New research now suggests that the deportations helped exacerbate foreclosures. …

Previous research suggests that Hispanic households, like black ones, were disproportionately victimized by subprime lending schemes that eventually pushed families into foreclosure. But the fact that foreclosure rates among Hispanics surpassed those among blacks points to something else going on.

Mr. Rugh and Mr. Hall note that Cuban immigrants and Puerto Ricans — two groups not targeted for deportation because of their special immigration protections and citizenship status — didn’t suffer the same high foreclosure rates. …

Such sizable effects are possible because of an often-overlooked dynamic in Hispanic households: Many undocumented immigrants live in — and contribute income to — households with legal residents. …

“It’s just so much higher than what people think,” Mr. Rugh said. “It’s a very interesting twist on the Latino incorporation story: Their tremendous increases in homeownership and other things — a lot of those gains are because they pooled resources across legal status.” …

We know that millions of subprime borrowers were given debts far too large for their incomes, and many, if not most, of these borrowers succumb to the pressure and lost their homes. Many others were offered loan modifications, ostensibly to allow the borrowers to keep their homes but really to keep them on life support until prices went back up and lenders could obtain more in a foreclosure.

The households where illegal immigrant income helped pay the bills suffered foreclosure at lower rates than those where the illegals were cleared out, delaying or preventing about 100,000 foreclosures over the last decade or so. Did that really do those households any favors?

These are people who really can’t afford their homes. They share their homes with an illegal alien to scrape by, and if that illegal alien leaves, they too would become a foreclosure. Is that any way to live? Are they really living the American Dream?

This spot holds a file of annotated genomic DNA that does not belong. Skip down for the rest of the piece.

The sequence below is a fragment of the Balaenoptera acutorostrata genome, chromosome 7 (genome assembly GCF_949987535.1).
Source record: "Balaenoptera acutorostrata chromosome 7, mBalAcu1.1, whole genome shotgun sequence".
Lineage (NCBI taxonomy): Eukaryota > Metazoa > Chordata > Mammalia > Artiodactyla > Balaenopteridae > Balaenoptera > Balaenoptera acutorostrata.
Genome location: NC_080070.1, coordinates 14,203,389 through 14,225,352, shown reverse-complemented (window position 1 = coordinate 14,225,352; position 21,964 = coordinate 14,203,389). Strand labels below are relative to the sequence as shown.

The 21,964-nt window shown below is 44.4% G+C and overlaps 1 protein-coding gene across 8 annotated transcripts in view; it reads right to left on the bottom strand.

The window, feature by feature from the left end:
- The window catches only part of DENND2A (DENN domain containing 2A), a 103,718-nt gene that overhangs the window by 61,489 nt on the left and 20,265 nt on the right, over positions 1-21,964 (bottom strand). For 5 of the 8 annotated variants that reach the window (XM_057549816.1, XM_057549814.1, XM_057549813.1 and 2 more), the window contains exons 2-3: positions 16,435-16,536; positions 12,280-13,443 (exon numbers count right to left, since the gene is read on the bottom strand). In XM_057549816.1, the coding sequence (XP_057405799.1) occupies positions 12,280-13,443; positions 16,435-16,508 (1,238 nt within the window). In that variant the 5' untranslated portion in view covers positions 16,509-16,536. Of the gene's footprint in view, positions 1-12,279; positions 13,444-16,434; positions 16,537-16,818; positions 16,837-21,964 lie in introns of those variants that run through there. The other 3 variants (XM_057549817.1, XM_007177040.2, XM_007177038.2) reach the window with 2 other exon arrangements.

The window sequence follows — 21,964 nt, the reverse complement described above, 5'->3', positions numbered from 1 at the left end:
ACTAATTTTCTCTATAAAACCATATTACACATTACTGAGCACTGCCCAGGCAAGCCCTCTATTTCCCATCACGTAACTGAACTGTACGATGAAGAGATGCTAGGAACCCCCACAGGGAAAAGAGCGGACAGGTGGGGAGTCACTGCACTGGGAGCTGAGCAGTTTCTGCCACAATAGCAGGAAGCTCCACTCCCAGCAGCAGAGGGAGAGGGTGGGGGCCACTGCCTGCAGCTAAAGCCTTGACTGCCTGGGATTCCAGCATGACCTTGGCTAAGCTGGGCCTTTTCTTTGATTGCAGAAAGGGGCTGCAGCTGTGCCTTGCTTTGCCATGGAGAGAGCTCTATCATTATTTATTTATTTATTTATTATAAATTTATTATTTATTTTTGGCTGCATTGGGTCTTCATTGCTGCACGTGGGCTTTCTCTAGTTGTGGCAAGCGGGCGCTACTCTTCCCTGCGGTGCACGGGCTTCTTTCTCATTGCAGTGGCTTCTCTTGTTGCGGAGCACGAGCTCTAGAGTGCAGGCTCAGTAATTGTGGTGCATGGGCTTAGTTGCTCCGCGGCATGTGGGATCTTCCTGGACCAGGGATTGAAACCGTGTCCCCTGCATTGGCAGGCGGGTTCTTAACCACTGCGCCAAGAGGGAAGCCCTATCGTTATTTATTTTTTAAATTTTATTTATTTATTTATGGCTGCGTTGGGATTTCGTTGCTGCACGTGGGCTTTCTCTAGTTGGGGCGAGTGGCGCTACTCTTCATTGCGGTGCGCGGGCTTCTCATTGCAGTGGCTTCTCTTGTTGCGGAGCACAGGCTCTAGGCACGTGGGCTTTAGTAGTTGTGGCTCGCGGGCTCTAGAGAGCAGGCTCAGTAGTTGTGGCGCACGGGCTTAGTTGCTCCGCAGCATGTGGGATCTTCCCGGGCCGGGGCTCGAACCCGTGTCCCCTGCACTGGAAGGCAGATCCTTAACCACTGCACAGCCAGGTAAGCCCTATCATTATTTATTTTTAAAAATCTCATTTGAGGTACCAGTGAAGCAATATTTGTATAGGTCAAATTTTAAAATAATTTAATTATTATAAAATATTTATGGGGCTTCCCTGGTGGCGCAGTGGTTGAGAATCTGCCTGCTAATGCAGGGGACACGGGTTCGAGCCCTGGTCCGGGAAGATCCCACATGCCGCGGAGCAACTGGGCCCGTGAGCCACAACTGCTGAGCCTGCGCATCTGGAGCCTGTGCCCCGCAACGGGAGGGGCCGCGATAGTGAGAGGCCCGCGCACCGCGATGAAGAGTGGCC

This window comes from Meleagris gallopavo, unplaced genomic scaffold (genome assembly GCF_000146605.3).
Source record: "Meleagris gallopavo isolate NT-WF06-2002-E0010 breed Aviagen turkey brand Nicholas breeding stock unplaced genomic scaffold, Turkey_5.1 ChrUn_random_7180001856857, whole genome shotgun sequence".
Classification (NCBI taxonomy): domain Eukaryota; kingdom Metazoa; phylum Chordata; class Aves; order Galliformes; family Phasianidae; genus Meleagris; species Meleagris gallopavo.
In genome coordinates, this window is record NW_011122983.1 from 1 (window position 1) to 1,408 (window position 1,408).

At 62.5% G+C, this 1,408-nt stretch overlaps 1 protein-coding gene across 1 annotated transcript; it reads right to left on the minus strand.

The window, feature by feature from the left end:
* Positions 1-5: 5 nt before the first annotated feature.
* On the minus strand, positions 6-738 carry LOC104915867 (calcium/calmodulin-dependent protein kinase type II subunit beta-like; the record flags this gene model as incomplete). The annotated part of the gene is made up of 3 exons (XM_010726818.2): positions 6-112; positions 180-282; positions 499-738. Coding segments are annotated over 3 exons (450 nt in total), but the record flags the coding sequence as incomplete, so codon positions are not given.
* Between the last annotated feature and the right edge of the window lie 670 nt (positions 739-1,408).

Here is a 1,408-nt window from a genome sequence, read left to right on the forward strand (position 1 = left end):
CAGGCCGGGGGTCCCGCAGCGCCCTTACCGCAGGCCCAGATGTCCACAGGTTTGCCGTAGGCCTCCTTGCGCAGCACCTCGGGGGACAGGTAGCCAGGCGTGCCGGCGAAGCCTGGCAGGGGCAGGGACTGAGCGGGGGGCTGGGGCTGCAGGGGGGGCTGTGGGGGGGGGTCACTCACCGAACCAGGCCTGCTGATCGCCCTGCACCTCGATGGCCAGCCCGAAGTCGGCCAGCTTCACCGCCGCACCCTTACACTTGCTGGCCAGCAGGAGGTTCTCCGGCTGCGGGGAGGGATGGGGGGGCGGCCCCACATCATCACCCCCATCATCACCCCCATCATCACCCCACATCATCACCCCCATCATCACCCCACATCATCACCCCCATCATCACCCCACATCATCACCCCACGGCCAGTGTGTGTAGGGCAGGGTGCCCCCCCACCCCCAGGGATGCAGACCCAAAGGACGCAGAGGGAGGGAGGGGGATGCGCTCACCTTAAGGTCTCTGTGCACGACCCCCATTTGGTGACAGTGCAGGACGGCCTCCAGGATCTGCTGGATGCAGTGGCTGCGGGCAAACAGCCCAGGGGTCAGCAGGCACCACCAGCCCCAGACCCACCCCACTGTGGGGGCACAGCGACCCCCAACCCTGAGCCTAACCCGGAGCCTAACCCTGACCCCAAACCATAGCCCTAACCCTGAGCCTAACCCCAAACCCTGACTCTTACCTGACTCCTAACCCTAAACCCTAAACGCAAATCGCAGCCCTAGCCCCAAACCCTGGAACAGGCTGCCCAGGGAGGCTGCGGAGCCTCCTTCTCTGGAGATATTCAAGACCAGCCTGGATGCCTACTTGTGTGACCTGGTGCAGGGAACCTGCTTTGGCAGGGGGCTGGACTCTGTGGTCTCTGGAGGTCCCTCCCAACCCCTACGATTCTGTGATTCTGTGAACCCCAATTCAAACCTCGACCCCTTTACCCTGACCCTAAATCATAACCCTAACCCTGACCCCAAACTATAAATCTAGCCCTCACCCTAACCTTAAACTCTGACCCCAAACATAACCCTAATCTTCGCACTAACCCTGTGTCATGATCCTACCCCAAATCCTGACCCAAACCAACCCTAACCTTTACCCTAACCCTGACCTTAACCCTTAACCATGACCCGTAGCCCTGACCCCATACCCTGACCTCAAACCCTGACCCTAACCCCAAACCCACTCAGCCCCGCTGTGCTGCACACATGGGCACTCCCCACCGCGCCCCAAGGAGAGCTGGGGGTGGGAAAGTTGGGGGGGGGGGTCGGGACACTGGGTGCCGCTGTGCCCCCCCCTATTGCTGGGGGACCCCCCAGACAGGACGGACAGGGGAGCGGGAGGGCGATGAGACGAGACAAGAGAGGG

In a broader sense, this also means that mass deportations risk undermining gains that American citizens of Latin American descent have made in assimilating into the United States economy. The research also reveals the pressure that the deep-seated American suspicion of immigrants (which long predates Mr. Trump) exerts on the American value of homeownership and all its associated virtues like responsibility and stability.

Complete and utter bullshit. Mass deportations of illegal aliens will not prevent legal American citizens from assimilating into the US economy. The research fails to establish any causal connection between American attitudes about legal immigration and the deterioration of American values. As the spouse of a legal immigrant, I find the assertion insulting.

By deporting undocumented immigrants, in effect, the country may be making it harder for Hispanics to realize the American dream. And if that argument doesn’t convince you, Mr. Rugh and Mr. Hall propose a more self-interested appeal for the country’s coming debate over what to do about undocumented immigrants:

Homeowners need Hispanic buyers.

“This is the future,” Mr. Rugh said. “The Asian and Latino population are a big part of the future of the housing market. And people want to be able to sell their homes, right?

WTF? Without a few million illegal immigrants, nobody will be able to sell their homes? It’s such a laughably stupid suggestion, it’s impossible to take seriously.

Like most advocates, those who advocate for illegal aliens mean well. They fight a losing battle that just got even more difficult. I’m not surprised they resort to nonsensical scare tactics, but as I have a duty to the truth, I’m here to point out that their arguments don’t make much sense.